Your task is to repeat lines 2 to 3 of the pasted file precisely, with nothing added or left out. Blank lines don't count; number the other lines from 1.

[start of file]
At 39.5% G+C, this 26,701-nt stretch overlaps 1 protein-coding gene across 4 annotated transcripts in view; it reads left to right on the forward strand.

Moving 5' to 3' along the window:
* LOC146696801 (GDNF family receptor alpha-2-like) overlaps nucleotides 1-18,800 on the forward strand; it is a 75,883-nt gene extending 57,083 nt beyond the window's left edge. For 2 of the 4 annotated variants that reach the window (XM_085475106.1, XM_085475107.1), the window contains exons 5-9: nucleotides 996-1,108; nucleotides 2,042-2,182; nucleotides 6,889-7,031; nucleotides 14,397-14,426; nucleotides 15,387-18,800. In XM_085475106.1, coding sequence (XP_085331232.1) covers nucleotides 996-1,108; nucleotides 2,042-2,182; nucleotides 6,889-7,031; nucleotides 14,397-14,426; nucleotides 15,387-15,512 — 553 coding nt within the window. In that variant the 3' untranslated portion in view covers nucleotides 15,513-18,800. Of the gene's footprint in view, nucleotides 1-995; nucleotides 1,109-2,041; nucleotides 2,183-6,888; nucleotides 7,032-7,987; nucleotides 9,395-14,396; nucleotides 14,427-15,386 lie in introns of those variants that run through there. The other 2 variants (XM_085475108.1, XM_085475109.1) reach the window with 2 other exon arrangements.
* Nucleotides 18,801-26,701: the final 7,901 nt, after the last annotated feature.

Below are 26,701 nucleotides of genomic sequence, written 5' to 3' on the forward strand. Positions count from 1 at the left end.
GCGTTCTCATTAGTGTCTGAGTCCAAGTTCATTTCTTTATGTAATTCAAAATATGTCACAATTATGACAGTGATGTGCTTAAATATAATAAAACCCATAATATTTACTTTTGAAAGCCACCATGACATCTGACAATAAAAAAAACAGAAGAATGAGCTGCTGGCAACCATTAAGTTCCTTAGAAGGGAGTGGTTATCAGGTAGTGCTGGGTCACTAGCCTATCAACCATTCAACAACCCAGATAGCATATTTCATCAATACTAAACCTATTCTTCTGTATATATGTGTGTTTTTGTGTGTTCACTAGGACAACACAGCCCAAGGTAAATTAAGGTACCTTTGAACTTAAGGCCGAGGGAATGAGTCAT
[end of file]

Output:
Moving 5' to 3' along the window:
* LOC146696801 (GDNF family receptor alpha-2-like) overlaps nucleotides 1-18,800 on the forward strand; it is a 75,883-nt gene extending 57,083 nt beyond the window's left edge. For 2 of the 4 annotated variants that reach the window (XM_085475106.1, XM_085475107.1), the window contains exons 5-9: nucleotides 996-1,108; nucleotides 2,042-2,182; nucleotides 6,889-7,031; nucleotides 14,397-14,426; nucleotides 15,387-18,800. In XM_085475106.1, coding sequence (XP_085331232.1) covers nucleotides 996-1,108; nucleotides 2,042-2,182; nucleotides 6,889-7,031; nucleotides 14,397-14,426; nucleotides 15,387-15,512 — 553 coding nt within the window. In that variant the 3' untranslated portion in view covers nucleotides 15,513-18,800. Of the gene's footprint in view, nucleotides 1-995; nucleotides 1,109-2,041; nucleotides 2,183-6,888; nucleotides 7,032-7,987; nucleotides 9,395-14,396; nucleotides 14,427-15,386 lie in introns of those variants that run through there. The other 2 variants (XM_085475108.1, XM_085475109.1) reach the window with 2 other exon arrangements.